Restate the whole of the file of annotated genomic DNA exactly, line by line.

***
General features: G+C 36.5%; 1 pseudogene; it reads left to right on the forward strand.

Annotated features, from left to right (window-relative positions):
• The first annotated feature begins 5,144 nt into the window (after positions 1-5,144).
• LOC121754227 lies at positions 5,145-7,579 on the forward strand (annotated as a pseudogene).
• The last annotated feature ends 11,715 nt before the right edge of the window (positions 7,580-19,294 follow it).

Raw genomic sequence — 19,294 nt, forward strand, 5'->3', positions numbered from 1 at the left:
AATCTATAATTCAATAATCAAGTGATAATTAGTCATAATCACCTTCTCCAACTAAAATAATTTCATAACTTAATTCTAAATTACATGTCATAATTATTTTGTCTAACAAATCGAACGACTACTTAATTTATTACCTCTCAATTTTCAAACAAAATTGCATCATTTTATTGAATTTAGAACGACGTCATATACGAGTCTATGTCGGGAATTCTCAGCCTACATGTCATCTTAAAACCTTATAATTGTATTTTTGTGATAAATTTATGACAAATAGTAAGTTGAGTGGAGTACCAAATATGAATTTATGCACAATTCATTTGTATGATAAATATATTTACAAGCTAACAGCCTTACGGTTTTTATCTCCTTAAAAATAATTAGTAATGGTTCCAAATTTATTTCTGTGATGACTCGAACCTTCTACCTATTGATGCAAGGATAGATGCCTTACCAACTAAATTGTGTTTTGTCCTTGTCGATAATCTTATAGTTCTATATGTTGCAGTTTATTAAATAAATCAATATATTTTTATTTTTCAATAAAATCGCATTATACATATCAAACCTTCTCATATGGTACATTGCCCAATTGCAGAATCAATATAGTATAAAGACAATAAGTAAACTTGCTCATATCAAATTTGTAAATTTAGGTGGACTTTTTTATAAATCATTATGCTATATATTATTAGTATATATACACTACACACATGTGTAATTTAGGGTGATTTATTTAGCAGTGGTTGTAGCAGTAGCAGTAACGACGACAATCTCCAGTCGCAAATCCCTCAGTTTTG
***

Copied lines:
General features: G+C 36.5%; 1 pseudogene; it reads left to right on the forward strand.

Annotated features, from left to right (window-relative positions):
• The first annotated feature begins 5,144 nt into the window (after positions 1-5,144).
• LOC121754227 lies at positions 5,145-7,579 on the forward strand (annotated as a pseudogene).
• The last annotated feature ends 11,715 nt before the right edge of the window (positions 7,580-19,294 follow it).

Raw genomic sequence — 19,294 nt, forward strand, 5'->3', positions numbered from 1 at the left:
AATCTATAATTCAATAATCAAGTGATAATTAGTCATAATCACCTTCTCCAACTAAAATAATTTCATAACTTAATTCTAAATTACATGTCATAATTATTTTGTCTAACAAATCGAACGACTACTTAATTTATTACCTCTCAATTTTCAAACAAAATTGCATCATTTTATTGAATTTAGAACGACGTCATATACGAGTCTATGTCGGGAATTCTCAGCCTACATGTCATCTTAAAACCTTATAATTGTATTTTTGTGATAAATTTATGACAAATAGTAAGTTGAGTGGAGTACCAAATATGAATTTATGCACAATTCATTTGTATGATAAATATATTTACAAGCTAACAGCCTTACGGTTTTTATCTCCTTAAAAATAATTAGTAATGGTTCCAAATTTATTTCTGTGATGACTCGAACCTTCTACCTATTGATGCAAGGATAGATGCCTTACCAACTAAATTGTGTTTTGTCCTTGTCGATAATCTTATAGTTCTATATGTTGCAGTTTATTAAATAAATCAATATATTTTTATTTTTCAATAAAATCGCATTATACATATCAAACCTTCTCATATGGTACATTGCCCAATTGCAGAATCAATATAGTATAAAGACAATAAGTAAACTTGCTCATATCAAATTTGTAAATTTAGGTGGACTTTTTTATAAATCATTATGCTATATATTATTAGTATATATACACTACACACATGTGTAATTTAGGGTGATTTATTTAGCAGTGGTTGTAGCAGTAGCAGTAACGACGACAATCTCCAGTCGCAAATCCCTCAGTTTTG